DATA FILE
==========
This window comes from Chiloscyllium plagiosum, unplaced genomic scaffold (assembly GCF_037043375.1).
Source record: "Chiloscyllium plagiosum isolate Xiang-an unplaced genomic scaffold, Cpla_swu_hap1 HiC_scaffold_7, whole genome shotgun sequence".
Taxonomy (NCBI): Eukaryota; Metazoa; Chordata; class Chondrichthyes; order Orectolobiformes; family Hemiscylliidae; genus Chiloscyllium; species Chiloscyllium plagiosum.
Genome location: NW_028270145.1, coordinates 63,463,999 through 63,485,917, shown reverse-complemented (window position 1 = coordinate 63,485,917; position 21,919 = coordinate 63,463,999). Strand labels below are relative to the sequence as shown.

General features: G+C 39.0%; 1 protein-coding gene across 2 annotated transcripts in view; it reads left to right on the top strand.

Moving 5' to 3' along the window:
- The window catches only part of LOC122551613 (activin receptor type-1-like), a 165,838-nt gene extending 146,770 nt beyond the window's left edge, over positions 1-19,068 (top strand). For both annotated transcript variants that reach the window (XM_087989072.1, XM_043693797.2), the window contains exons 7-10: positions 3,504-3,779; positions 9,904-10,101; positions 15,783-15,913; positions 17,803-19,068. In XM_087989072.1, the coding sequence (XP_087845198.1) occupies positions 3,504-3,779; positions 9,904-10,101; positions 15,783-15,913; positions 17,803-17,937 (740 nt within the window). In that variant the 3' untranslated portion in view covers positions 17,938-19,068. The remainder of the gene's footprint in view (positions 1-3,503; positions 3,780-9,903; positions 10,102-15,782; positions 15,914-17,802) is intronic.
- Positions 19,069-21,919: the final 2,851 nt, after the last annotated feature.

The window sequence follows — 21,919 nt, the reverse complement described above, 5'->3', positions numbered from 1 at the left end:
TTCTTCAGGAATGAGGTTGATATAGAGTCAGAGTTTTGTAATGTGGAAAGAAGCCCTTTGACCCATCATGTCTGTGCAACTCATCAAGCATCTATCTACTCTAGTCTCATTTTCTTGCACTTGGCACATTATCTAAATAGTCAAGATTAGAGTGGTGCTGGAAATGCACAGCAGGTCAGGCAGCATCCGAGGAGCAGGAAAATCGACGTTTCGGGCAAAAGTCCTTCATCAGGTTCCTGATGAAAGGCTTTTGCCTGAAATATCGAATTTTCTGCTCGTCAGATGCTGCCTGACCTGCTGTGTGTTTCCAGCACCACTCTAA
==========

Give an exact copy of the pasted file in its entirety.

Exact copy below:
This window comes from Chiloscyllium plagiosum, unplaced genomic scaffold (assembly GCF_037043375.1).
Source record: "Chiloscyllium plagiosum isolate Xiang-an unplaced genomic scaffold, Cpla_swu_hap1 HiC_scaffold_7, whole genome shotgun sequence".
Taxonomy (NCBI): Eukaryota; Metazoa; Chordata; class Chondrichthyes; order Orectolobiformes; family Hemiscylliidae; genus Chiloscyllium; species Chiloscyllium plagiosum.
Genome location: NW_028270145.1, coordinates 63,463,999 through 63,485,917, shown reverse-complemented (window position 1 = coordinate 63,485,917; position 21,919 = coordinate 63,463,999). Strand labels below are relative to the sequence as shown.

General features: G+C 39.0%; 1 protein-coding gene across 2 annotated transcripts in view; it reads left to right on the top strand.

Moving 5' to 3' along the window:
- The window catches only part of LOC122551613 (activin receptor type-1-like), a 165,838-nt gene extending 146,770 nt beyond the window's left edge, over positions 1-19,068 (top strand). For both annotated transcript variants that reach the window (XM_087989072.1, XM_043693797.2), the window contains exons 7-10: positions 3,504-3,779; positions 9,904-10,101; positions 15,783-15,913; positions 17,803-19,068. In XM_087989072.1, the coding sequence (XP_087845198.1) occupies positions 3,504-3,779; positions 9,904-10,101; positions 15,783-15,913; positions 17,803-17,937 (740 nt within the window). In that variant the 3' untranslated portion in view covers positions 17,938-19,068. The remainder of the gene's footprint in view (positions 1-3,503; positions 3,780-9,903; positions 10,102-15,782; positions 15,914-17,802) is intronic.
- Positions 19,069-21,919: the final 2,851 nt, after the last annotated feature.

The window sequence follows — 21,919 nt, the reverse complement described above, 5'->3', positions numbered from 1 at the left end:
TTCTTCAGGAATGAGGTTGATATAGAGTCAGAGTTTTGTAATGTGGAAAGAAGCCCTTTGACCCATCATGTCTGTGCAACTCATCAAGCATCTATCTACTCTAGTCTCATTTTCTTGCACTTGGCACATTATCTAAATAGTCAAGATTAGAGTGGTGCTGGAAATGCACAGCAGGTCAGGCAGCATCCGAGGAGCAGGAAAATCGACGTTTCGGGCAAAAGTCCTTCATCAGGTTCCTGATGAAAGGCTTTTGCCTGAAATATCGAATTTTCTGCTCGTCAGATGCTGCCTGACCTGCTGTGTGTTTCCAGCACCACTCTAA